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I'm trying match URLs like these:


Using this regular expression:


This is basically two parts, part one capturing the name:


part two capturing "features":


I'm interested in capturing:

group 1: something_with_underscore
group 2: (everything after group 1)
group 3: (first integer 10 of 10x10 part)
group 4: (second integer 10 of 10x10 part)
group 5: (the integer 3600 or whatever it is - if is there)
group 6: _mark (if is there)
group 7: (png, jpg, gif)

I'm using negative lookahead with a pattern looking like the matching group to get the name of the file. I'm doing this to allow _ in the name-part of the url. This, however, fails. (if you can see another way of achieving this please do tell).

I think it has to do with the _ and . but I cannot seem to figure out how.

If for instance you remove the first _ from the expression the three last test cases will match correctly.

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Do you need to create seven groups? –  Mr. Manager Aug 31 '11 at 14:28
@Doug, what is important is that I match the URLs so that I can extract the information (some of witch is optional). I'm not sure why you ask about the seven groups - can you ask in a different way? –  Michael Aug 31 '11 at 14:31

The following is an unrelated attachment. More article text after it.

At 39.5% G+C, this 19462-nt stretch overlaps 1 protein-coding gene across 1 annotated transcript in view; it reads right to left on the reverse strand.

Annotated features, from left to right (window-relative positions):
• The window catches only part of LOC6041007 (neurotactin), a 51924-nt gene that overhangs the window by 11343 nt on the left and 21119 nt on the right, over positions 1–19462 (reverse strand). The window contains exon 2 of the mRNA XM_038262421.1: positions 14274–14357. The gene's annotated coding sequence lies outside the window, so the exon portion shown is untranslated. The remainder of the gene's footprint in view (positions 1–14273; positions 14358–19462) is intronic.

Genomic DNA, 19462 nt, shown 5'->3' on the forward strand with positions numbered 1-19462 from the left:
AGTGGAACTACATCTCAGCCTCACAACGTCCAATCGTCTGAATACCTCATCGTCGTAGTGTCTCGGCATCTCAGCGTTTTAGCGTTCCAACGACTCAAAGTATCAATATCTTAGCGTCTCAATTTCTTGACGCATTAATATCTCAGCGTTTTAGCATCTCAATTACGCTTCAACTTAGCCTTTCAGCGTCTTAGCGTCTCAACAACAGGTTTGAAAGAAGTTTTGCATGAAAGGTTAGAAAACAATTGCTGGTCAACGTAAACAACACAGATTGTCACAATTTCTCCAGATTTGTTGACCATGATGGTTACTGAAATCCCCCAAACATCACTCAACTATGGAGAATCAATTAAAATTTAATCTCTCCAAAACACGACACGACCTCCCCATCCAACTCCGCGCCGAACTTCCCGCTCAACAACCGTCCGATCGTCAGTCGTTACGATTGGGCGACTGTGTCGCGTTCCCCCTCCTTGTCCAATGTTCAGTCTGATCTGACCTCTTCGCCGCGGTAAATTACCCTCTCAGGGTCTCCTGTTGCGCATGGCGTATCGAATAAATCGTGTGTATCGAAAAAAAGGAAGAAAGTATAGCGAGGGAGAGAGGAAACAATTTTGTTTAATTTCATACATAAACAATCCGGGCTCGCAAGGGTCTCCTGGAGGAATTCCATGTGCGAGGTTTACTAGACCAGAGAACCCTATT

I'm wondering if you are trying to do a regex find and replace. If you are trying to do a replace using regex then my answer will not suffice. –  Mr. Manager Aug 31 '11 at 14:47
I'm trying to extract a set of optional information from the URL/filename. –  Michael Aug 31 '11 at 14:54

2 Answers 2

up vote 0 down vote accepted

How about:

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Cool, with a few modifications to the grouping, this works. Could you explain why the lazy match at the beginning (.+?) will match all of something_with_underscore and not just s? –  Michael Aug 31 '11 at 15:14
With this modification (.+?)(_?(?:([0-9]+)x([0-9]+))?_?([0-9]+)?(_mark)?)\.(jpg|png|gif) it will match the groups in my question. –  Michael Aug 31 '11 at 15:17
@Michael: it will match until it finds an underscore followed by a number or litteral mark, and if there're no matches it goes to the extension. –  Toto Aug 31 '11 at 15:29
thanks for the explanation. It is not that lazy after all. hehe –  Michael Sep 1 '11 at 4:11

Is this what you are looking for? It matches all your examples.


share|improve this answer
No, because if you look at the matching groups all except the extension goes into the first group ([^\.]+). You could move everything till the end and achieve the same. –  Michael Aug 31 '11 at 14:52

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